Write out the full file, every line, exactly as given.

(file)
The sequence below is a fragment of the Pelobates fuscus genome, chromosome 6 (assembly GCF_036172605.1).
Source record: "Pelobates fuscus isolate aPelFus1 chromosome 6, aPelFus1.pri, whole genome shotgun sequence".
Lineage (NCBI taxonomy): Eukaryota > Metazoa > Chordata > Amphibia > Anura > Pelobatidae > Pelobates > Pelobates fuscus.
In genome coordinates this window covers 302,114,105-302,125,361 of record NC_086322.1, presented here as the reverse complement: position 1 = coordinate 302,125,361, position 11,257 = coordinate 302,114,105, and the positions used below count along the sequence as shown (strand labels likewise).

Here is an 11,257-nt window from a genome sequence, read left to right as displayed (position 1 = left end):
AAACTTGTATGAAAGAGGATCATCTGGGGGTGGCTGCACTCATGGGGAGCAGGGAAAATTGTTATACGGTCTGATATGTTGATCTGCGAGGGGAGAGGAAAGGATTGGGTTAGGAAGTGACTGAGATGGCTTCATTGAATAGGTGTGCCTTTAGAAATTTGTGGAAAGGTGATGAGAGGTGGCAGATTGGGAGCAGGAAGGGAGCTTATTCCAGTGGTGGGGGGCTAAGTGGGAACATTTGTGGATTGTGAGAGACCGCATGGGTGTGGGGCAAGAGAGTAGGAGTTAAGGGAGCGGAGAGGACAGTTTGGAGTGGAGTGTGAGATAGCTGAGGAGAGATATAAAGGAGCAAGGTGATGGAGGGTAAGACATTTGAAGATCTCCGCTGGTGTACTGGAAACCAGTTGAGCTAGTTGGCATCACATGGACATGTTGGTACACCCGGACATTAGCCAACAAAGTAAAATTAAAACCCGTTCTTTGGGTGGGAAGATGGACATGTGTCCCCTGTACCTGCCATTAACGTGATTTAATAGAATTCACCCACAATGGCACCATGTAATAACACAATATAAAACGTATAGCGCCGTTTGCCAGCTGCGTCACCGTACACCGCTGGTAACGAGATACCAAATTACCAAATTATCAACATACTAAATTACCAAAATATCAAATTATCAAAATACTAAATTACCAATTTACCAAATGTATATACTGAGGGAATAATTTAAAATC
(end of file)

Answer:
The sequence below is a fragment of the Pelobates fuscus genome, chromosome 6 (assembly GCF_036172605.1).
Source record: "Pelobates fuscus isolate aPelFus1 chromosome 6, aPelFus1.pri, whole genome shotgun sequence".
Lineage (NCBI taxonomy): Eukaryota > Metazoa > Chordata > Amphibia > Anura > Pelobatidae > Pelobates > Pelobates fuscus.
In genome coordinates this window covers 302,114,105-302,125,361 of record NC_086322.1, presented here as the reverse complement: position 1 = coordinate 302,125,361, position 11,257 = coordinate 302,114,105, and the positions used below count along the sequence as shown (strand labels likewise).

Here is an 11,257-nt window from a genome sequence, read left to right as displayed (position 1 = left end):
AAACTTGTATGAAAGAGGATCATCTGGGGGTGGCTGCACTCATGGGGAGCAGGGAAAATTGTTATACGGTCTGATATGTTGATCTGCGAGGGGAGAGGAAAGGATTGGGTTAGGAAGTGACTGAGATGGCTTCATTGAATAGGTGTGCCTTTAGAAATTTGTGGAAAGGTGATGAGAGGTGGCAGATTGGGAGCAGGAAGGGAGCTTATTCCAGTGGTGGGGGGCTAAGTGGGAACATTTGTGGATTGTGAGAGACCGCATGGGTGTGGGGCAAGAGAGTAGGAGTTAAGGGAGCGGAGAGGACAGTTTGGAGTGGAGTGTGAGATAGCTGAGGAGAGATATAAAGGAGCAAGGTGATGGAGGGTAAGACATTTGAAGATCTCCGCTGGTGTACTGGAAACCAGTTGAGCTAGTTGGCATCACATGGACATGTTGGTACACCCGGACATTAGCCAACAAAGTAAAATTAAAACCCGTTCTTTGGGTGGGAAGATGGACATGTGTCCCCTGTACCTGCCATTAACGTGATTTAATAGAATTCACCCACAATGGCACCATGTAATAACACAATATAAAACGTATAGCGCCGTTTGCCAGCTGCGTCACCGTACACCGCTGGTAACGAGATACCAAATTACCAAATTATCAACATACTAAATTACCAAAATATCAAATTATCAAAATACTAAATTACCAATTTACCAAATGTATATACTGAGGGAATAATTTAAAATC